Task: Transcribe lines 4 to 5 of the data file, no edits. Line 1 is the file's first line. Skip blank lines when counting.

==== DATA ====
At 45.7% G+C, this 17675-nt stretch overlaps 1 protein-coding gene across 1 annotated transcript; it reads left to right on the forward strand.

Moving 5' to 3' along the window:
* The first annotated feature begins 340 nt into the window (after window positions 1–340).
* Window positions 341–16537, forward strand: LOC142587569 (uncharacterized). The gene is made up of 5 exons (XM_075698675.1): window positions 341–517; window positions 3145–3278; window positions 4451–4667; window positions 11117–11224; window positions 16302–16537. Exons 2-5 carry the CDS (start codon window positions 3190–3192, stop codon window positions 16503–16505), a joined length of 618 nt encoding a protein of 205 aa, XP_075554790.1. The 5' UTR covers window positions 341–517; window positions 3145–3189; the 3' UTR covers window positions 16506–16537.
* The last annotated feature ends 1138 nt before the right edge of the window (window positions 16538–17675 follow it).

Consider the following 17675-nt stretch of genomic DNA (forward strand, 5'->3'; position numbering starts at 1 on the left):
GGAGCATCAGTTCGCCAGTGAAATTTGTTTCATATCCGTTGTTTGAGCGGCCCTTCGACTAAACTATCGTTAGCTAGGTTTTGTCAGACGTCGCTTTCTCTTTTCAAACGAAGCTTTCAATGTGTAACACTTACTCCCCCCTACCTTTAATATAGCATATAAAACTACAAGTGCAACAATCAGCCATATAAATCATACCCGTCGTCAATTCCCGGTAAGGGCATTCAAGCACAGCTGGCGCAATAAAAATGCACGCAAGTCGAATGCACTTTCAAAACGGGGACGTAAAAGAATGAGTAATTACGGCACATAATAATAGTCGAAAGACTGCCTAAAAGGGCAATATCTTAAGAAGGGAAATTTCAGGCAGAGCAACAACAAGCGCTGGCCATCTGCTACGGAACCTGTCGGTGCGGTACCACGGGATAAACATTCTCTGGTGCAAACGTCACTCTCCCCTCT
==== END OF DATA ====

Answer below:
* Window positions 341–16537, forward strand: LOC142587569 (uncharacterized). The gene is made up of 5 exons (XM_075698675.1): window positions 341–517; window positions 3145–3278; window positions 4451–4667; window positions 11117–11224; window positions 16302–16537. Exons 2-5 carry the CDS (start codon window positions 3190–3192, stop codon window positions 16503–16505), a joined length of 618 nt encoding a protein of 205 aa, XP_075554790.1. The 5' UTR covers window positions 341–517; window positions 3145–3189; the 3' UTR covers window positions 16506–16537.
* The last annotated feature ends 1138 nt before the right edge of the window (window positions 16538–17675 follow it).